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Henry Hanlon (1853–1926)

by Chris Cunneen

This article was published:

Henry Hanlon (1853-1926) coal miner, gaoled trade unionist

Birth: 1853 at Usworth, Durham, England, son of Irish-born James Hanlon, miner, and Ann, née Murphy, a dressmaker. Marriage: (1) 11 November 1872 at Newcastle Registry Office, New South Wales, to Mary Ann Jones (1856-1900) who was born in Wales and signed with a mark. They had three daughters and three sons. (2) 16 November 1904 at Newcastle Registry Office to Auguste Helena Bertha, née Honow, late Mossner (1856-1915), a widow with eight surviving children who had been born in Brandenburg, Germany. Death: 11 July 1926 at Lambton, New South Wales. Religion: Catholic. 

  • After his father died in about 1860, Henry Hanlon arrived in Australia with his mother and younger brother James in about 1865.
  • Both brothers worked in the Newcastle coalmines. By 1880s Henry was an official in the Lambton miners lodge. Later he was a member of the delegate board of the Miners’ Association and leading committee-man in the Eight Hours movement.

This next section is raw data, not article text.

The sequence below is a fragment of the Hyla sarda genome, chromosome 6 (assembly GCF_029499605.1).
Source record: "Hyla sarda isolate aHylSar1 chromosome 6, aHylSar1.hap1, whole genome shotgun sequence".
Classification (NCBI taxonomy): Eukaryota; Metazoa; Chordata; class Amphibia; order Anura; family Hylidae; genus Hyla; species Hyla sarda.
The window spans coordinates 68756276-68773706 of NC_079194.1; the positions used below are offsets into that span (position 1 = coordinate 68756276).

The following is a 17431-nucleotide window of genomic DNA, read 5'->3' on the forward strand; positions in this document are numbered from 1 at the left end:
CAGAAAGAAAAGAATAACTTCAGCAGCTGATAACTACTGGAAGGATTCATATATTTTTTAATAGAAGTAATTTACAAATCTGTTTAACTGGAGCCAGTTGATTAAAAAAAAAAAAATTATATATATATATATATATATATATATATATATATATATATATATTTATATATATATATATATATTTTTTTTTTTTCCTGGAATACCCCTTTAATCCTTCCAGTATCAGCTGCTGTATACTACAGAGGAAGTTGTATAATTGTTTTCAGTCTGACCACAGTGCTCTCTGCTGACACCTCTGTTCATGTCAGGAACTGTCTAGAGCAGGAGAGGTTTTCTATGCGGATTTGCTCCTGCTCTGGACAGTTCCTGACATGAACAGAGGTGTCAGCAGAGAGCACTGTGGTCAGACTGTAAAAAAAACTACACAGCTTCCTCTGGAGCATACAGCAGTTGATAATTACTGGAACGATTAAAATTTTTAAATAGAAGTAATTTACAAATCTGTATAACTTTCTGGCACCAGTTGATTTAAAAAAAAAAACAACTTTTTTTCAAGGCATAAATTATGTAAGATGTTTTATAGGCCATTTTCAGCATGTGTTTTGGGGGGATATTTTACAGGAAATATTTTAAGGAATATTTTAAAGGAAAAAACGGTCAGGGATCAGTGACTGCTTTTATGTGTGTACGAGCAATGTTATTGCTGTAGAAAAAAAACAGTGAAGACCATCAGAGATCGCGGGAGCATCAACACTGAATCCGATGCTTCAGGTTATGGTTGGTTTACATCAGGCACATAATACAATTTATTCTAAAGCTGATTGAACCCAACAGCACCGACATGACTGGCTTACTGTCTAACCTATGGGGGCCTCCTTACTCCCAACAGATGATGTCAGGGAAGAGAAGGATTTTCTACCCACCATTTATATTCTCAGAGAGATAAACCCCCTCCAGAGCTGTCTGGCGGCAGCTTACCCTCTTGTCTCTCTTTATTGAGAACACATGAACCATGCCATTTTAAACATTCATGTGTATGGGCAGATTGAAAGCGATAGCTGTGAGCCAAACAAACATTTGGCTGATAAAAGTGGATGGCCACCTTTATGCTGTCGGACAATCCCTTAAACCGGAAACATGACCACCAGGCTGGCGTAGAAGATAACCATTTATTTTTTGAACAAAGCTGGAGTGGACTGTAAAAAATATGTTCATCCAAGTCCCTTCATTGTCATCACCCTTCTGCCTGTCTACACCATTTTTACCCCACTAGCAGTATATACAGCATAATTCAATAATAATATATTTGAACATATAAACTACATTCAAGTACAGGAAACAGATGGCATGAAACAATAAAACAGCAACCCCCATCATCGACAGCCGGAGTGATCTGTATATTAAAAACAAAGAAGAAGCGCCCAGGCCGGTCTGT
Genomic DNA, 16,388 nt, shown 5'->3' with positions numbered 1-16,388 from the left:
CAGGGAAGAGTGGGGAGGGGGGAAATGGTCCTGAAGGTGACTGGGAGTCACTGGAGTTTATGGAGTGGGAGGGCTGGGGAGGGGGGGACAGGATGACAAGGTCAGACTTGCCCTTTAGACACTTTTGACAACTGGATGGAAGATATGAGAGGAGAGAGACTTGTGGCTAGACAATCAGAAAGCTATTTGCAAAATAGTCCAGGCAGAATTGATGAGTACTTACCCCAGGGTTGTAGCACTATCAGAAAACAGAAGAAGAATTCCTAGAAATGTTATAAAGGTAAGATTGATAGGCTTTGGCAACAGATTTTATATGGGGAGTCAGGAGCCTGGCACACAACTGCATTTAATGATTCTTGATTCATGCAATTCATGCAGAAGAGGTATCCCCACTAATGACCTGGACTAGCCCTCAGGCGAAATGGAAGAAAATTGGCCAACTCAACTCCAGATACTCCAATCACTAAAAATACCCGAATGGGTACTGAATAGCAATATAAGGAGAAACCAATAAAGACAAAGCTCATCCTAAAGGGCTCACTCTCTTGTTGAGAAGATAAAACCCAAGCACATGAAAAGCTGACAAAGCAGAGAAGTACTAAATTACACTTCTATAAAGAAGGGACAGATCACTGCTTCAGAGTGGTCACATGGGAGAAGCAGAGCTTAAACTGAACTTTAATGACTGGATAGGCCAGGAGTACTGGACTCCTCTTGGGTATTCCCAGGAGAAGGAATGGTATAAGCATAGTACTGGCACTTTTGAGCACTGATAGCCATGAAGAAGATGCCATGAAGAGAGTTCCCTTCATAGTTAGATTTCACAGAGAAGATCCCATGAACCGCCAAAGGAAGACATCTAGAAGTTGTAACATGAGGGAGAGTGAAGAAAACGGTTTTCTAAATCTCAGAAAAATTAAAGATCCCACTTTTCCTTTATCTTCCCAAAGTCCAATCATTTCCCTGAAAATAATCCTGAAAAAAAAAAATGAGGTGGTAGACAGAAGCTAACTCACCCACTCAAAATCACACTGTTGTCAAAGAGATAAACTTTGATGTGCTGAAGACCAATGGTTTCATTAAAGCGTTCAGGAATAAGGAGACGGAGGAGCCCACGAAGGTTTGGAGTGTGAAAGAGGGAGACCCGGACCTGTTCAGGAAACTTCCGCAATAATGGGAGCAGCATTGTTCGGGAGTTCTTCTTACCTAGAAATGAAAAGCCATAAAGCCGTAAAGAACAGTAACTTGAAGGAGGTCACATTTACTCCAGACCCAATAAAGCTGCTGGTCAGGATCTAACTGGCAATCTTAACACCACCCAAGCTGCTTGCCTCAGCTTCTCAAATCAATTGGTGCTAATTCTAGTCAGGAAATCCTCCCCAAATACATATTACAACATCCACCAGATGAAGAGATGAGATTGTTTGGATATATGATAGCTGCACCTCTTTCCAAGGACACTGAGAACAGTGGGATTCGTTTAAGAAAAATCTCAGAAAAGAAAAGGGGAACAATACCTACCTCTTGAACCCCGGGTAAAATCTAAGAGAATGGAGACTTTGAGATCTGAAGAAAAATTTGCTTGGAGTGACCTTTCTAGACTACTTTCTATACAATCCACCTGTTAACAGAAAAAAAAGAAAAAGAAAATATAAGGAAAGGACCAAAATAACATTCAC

• On 31 August 1899 his brother James, married with five children, was killed by a fall of coal at Lambton Colliery.
  • On 29 December 1909 at Newcastle Henry was charged with twelve other officials under the Industrial Disputes Act, with inciting a strike and fined by Judge Heydon £100 or two months imprisonment. He was taken to East Maitland gaol on 22 February 1910, the oldest of the convicted delegates.
  • Discharged from East Maitland Gaol 11 April 1910, last of the gaoled delegates to be released, after an imprisonment of seven weeks, having been ill in prison.
  • Apparently took no further part in mining trade union.

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Citation details

Chris Cunneen, 'Hanlon, Henry (1853–1926)', People Australia, National Centre of Biography, Australian National University,, accessed 16 July 2024.

© Copyright People Australia, 2012

Life Summary [details]


Usworth, Durham, England


11 July, 1926 (aged ~ 73)
Newcastle, New South Wales, Australia

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